“There’s always a human in the loop,” Hildebrand said. “We’re not completely doing away with that. From a risk standpoint, there’s all sorts of issues that obviously get brought up. But, there’s always someone there reviewing all the conversations.”

This helps alleviate the risk of hallucination, when the AI makes things up.

“At scale, I think that is the issue,” Hildebrand said. “I just don’t see us not having every single thing reviewed by a human.”

Having the AI start the conversation is a big help, he said. 

“The lender, in the past, would call them on Monday morning and still not get an answer,” Hildebrand said. “Weeks would go by just to figure out if the borrower was going to be eligible or not. So the first part on the prequalification side is huge for us.”

Sarah has been trained on SBA policies and the bank’s lending policies. 

“We’re not fully ready to say, okay, Sarah, you’re the true SBA lending expert at this point,” Hildebrand said. “But I think the idea at some point is really being able to think through how to have a copilot for these things. I think that’s a huge opportunity to save time.”

When customers get confused or realize they don’t have some information they need, they tend to close out of an online loan application, Haffer said. 

At Bankwell, “within a couple of minutes, they get a message from the infinitely friendly, infinitely kind, infinitely respectful Sarah, that has infinite time for them and says, Hey, I saw that you started an application for a $75,000 working capital loan on our website. I’d love to learn a little bit more about your company. Can you tell me what you’re looking for funding for? And here’s a link to go back into the application.” Sarah will note where the potential borrower left off and offer to help with that field.

“The first time we sent the first message, about five weeks ago, everything changed,” Haffer said. “The first person immediately responded to the message, said, Hey, I got confused. I didn’t know what an EIN was. Sarah responded back, well, it is often called taxpayer identification number. You can find it in this letter.” The borrower went back into the application and submitted the correct data and documents.

Sarah keeps borrowers informed about the status of their loan application and lets them know of any additional information or documents they need to provide.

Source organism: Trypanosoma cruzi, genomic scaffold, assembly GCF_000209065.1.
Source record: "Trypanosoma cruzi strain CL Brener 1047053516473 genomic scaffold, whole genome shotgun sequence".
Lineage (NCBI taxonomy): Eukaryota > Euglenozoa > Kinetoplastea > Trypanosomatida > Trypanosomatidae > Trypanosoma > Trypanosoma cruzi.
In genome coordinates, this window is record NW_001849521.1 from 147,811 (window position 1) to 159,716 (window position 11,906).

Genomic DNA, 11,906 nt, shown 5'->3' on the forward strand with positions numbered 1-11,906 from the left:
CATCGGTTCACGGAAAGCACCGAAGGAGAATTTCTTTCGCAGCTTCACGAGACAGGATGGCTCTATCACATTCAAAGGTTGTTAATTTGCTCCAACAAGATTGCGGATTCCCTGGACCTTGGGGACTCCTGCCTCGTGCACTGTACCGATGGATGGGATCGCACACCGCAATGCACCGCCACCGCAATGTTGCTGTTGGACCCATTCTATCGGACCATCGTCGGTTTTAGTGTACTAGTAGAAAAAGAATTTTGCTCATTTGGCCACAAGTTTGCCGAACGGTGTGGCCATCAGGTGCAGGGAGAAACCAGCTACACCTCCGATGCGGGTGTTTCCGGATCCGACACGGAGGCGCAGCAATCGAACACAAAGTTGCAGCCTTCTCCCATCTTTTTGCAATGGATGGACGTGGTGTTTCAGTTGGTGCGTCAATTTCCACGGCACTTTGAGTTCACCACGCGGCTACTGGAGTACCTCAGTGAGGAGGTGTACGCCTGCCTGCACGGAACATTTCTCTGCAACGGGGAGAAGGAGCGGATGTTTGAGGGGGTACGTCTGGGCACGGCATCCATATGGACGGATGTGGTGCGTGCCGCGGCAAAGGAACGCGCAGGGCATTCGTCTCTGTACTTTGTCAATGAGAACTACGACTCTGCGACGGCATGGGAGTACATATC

“So this person who otherwise would’ve been lost and no one would’ve had the time to follow back up with them, now is getting this infinite amount of time and care and attention,” Haffer said. “The secret behind all of it is people actually do like talking to someone and people actually respond to an email from Sarah.”

Sarah identifies herself as an AI assistant. “But people don’t care,” Haffer said. “People just have someone reaching out, giving them the information they need, giving them the link to jump back into the application. And they do.”

Haffer estimates Cascading AI automates about 90% of the loan process. Where a loan officer might normally spend a lot of the day chasing after applicants to upload the right documents, now they can just review the work and approve loans. The San Francisco startup raised $3.9 million this week, in a pre-seed funding round led by Peterson Ventures, with participation from Y Combinator, The Sarah Smith Fund and Clocktower Technology Ventures. 

Behind the scenes, several large language models were used to create Casca. Haffer declined to share details about this.

“All of it has gone through the bank’s compliance and security procedures to make sure that we’re not sharing sensitive data with anyone that isn’t supposed to be privy to that information,” he said. 

To provide explainability (and prove that Casca is not the kind of black box regulators have been warning about), the company provides a full audit log in the loan origination system. 

“We have access to all the actions that an applicant took — when did they submit the application, when did they agree to the terms and conditions, etc.,” Haffer said. “We have access to all the information about what loan officers and users of the system did, like which loan officer approved this loan, put it into a next stage, decided to collect these additional documents.” There is a record of every prompt the model received and its responses.

Bankwell is Cascading AI’s first client; Haffer said he is in talks with a few other banks.

“Our mission for the last four months was to build a system that actually brings AI into reality, is useful and fully compliant for one client and solves problems for them,” Haffer said. Now the company is focused on scaling up the Bankwell installation and onboarding two more banks.